“You have to grow tougher skin, Carol,” my colleague told me when I invited him to lunch and asked for his advice on a church matter. I inhaled deeply. That was the same response I heard repeatedly for the first ten years of my pastorate. Whenever I got frustrated, well-meaning friends and colleagues would tell me that I needed to miraculously grow some sort of Teflon epidermis.
As the sun rose, I drove twenty-seven miles to my office at the little church in the Cajun swamps. Even though visitors to the office were rare, I showed up on time each day. Determined on my journey, I felt that familiar wave as I crossed the bayou. I eased my car to the gravelly side of the road. I stood, stretched. Breathed deeply.
I grew up along the beaches of Florida and couldn’t get enough of that pounding on the sand. I swam against the tide and rolled with the force of the water. I loved the feeling of getting caught up in the turmoil of the waves until I didn’t know which way was up.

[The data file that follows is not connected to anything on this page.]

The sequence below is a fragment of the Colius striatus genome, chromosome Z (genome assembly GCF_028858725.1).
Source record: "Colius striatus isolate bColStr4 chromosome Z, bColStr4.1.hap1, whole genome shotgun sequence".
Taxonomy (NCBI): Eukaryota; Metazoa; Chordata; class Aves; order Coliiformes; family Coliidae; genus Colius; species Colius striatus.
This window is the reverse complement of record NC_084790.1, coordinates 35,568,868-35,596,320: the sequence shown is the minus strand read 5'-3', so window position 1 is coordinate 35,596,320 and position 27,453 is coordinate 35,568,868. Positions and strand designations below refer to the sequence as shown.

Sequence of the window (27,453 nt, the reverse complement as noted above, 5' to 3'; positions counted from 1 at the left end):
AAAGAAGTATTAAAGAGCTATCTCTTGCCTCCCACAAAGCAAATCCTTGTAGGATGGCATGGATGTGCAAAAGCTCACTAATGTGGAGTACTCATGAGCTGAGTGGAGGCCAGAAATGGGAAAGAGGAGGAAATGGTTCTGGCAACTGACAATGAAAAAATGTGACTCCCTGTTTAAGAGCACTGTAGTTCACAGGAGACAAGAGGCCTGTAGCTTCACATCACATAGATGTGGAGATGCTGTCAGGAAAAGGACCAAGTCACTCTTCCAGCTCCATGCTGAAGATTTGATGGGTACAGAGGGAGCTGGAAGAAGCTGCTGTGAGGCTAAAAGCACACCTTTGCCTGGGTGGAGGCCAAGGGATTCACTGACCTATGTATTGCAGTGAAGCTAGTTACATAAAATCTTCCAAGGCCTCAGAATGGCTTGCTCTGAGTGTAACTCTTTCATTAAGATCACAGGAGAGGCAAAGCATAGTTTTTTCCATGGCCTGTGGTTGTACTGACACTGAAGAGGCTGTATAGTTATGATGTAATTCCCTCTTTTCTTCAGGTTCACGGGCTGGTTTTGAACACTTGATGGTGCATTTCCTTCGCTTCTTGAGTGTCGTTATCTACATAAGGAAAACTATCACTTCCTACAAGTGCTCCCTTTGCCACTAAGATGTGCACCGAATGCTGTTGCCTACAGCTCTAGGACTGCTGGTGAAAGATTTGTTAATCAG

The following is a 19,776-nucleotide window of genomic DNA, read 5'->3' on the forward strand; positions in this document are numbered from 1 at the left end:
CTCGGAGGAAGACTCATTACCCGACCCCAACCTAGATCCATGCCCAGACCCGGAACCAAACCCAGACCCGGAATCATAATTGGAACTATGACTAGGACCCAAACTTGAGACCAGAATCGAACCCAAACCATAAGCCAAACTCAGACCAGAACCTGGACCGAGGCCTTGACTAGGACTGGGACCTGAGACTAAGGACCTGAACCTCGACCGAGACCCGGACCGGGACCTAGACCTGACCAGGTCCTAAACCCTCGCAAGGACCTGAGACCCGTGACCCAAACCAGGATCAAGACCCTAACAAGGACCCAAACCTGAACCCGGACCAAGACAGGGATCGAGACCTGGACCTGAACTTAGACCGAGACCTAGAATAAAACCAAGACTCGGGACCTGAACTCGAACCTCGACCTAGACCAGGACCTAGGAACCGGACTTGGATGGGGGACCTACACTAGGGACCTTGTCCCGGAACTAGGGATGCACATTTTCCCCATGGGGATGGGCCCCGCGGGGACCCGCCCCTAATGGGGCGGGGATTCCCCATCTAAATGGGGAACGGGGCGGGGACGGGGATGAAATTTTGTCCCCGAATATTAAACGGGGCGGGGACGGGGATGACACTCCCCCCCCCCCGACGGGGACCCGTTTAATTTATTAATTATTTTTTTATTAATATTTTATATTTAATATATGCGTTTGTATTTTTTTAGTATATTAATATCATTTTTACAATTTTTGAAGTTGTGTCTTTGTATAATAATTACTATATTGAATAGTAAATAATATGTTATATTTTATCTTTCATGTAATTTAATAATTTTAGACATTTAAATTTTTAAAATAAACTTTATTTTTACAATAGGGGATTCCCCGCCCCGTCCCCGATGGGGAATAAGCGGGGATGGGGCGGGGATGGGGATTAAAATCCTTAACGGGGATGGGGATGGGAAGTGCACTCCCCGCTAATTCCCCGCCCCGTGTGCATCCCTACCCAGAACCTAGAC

I am a woman of faith who longs for the reduction of poverty, the empowerment of women, and an individual's right to practice religion—and an individual right to practice religion ought to be protected from corporate personhood's religious whims.
I stood in the damp grass, on a warm afternoon, eating a veggie dog at the foreclosure-free picnic, with members of Mercy Junction. My husband started a worshiping community in Chattanooga, and they determined that housing issues would be a central part of their ministry. So they gathered, in solidarity with a man who was facing foreclosure after losing his job.